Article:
- Sight: The person wears sunglasses, maybe even indoors. They avoid places with fluorescent lightning, blinking lightning or too bright lightning. They dislike looking at brightly colored surfaces. They may have trouble with visually cluttered spaces, such as crowds and supermarkets. They may find any kind of flickering or movement around them painful to see.
- Hearing: They may hear sounds no one else can hear (and some have been tested to hear outside the normal human range). They may have to wear headphones/ear defenders in noisy places. They may avoid crowds and events with lots of people/loud music/shouting. They may have difficulty with the noise of the vacuum, of the construction work on the other side of the street, of the clock ticking in the next room. They may develop tinnitus eventually.
- Smell: They’ll probably dislike places with strong smells such as perfume shops, farms, or crowded public transportation. They may need to wash themselves, their clothes and their sheet very often to keep body odors to a minimum. They may not tolerate scented soap, shampoo or deodorant (and it’s sometimes difficult to find an unscented one!). They may struggle with the smell of food in general, or with particular smells.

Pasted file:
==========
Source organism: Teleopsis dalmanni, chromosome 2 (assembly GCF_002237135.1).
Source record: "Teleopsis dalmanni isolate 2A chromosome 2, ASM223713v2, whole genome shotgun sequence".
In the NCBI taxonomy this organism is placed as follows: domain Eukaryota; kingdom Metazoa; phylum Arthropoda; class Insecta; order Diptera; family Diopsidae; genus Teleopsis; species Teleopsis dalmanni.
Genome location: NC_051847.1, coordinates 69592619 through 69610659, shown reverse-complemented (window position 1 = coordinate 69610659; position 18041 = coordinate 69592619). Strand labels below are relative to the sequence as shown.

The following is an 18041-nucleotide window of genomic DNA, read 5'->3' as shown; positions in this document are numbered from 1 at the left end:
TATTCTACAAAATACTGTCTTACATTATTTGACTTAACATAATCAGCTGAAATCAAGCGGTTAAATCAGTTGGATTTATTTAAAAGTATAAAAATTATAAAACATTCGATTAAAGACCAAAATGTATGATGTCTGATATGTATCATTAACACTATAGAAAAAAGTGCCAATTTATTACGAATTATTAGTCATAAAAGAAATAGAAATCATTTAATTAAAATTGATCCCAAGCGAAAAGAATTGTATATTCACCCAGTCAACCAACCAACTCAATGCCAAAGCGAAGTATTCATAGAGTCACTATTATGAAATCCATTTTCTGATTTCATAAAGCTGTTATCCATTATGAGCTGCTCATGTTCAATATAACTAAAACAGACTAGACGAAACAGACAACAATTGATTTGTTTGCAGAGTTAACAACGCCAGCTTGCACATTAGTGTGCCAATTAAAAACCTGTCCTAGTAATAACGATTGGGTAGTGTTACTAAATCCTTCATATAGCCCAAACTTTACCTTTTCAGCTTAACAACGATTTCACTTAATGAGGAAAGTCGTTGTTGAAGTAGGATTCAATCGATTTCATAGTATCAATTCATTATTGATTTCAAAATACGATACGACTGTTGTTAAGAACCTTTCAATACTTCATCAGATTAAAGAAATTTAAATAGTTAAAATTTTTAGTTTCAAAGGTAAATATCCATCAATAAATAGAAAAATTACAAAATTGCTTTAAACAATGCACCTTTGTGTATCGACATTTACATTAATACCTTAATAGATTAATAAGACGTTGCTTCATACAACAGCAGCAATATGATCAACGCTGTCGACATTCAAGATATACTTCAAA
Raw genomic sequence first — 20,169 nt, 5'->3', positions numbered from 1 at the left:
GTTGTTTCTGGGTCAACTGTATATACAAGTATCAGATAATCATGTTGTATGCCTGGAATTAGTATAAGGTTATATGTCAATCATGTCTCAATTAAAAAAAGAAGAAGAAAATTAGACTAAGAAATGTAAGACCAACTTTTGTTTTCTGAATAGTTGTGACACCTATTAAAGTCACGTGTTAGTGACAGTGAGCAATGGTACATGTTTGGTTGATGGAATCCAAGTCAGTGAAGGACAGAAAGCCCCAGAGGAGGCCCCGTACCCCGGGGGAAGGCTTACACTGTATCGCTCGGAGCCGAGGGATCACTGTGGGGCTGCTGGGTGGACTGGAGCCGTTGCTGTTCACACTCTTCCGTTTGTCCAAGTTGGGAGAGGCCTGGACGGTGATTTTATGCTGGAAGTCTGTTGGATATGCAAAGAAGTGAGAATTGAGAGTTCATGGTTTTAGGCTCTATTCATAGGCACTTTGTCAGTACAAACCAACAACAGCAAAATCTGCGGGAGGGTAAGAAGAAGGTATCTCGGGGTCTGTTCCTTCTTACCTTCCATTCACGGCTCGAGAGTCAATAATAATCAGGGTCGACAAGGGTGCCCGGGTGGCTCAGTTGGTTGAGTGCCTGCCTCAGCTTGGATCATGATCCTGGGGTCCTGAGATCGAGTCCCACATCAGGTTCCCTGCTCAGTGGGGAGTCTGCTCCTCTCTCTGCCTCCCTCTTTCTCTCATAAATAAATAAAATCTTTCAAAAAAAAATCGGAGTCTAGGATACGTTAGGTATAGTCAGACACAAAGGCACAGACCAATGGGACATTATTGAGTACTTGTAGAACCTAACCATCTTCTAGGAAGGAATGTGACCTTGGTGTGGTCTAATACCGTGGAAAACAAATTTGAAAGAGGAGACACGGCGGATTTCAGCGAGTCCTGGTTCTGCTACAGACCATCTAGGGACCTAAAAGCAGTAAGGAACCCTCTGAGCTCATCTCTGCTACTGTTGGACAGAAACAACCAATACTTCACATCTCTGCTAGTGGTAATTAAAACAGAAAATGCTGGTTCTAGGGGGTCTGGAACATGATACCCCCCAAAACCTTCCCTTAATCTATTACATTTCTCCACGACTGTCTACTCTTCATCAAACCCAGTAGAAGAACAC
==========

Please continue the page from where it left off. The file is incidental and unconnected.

- Taste: They may be very picky eaters, only tolerating a couple of very bland-tasting food such as mashed potatoes or pasta. They may have difficulty having diverse enough diets with all the nutrients they need. They may always eat the exact same thing.
- Touch: They may have trouble finding clothing with a texture that they can tolerate. They may need to cut all the tags off their clothing. They may absolutely hate anyone touching them. They may be ok with firm touch, but find light brushy touches painful. They may have trouble wearing specific items of clothing, such as socks/shoes, headphones or hats. They may hate people touching their hair, or find brushing their hair very difficult. They may find brushing their teeth nearly impossible because of the scratching sensation. They may have trouble with the texture of many foods, and be a picky eater because of that.
- Thermoception: They may be very sensitive to cold, and always wearing loads of clothing and turning the heating up even when other people don’t think it’s that cold. They may be very sensitive to heat, finding summer very hard to cope with, especially if they don’t have access to AC. They may be hyper-aware of tiny changes in temperature, feeling cold when it is dropping and hot when it is rising regardless of the actual temperature.
- Nociception: They may be more sensitive to pain than most people, and find very painful what most people would shrug off. (They’re not being a drama queen! They really do feel more pain!)
- Vestibular sense: They may get motion sickness very easily.
And here are some examples for hyposensitivity:
- Sight: The person may have trouble finding things in visually crowded environments. They may enjoy looking at bright colored lights or at objects in motion (spinning top/twirling fingers…)
- Hearing: They may not notice being called or being talked to, especially when focused. They may enjoy listening to very loud music, singing, or making lots of noises.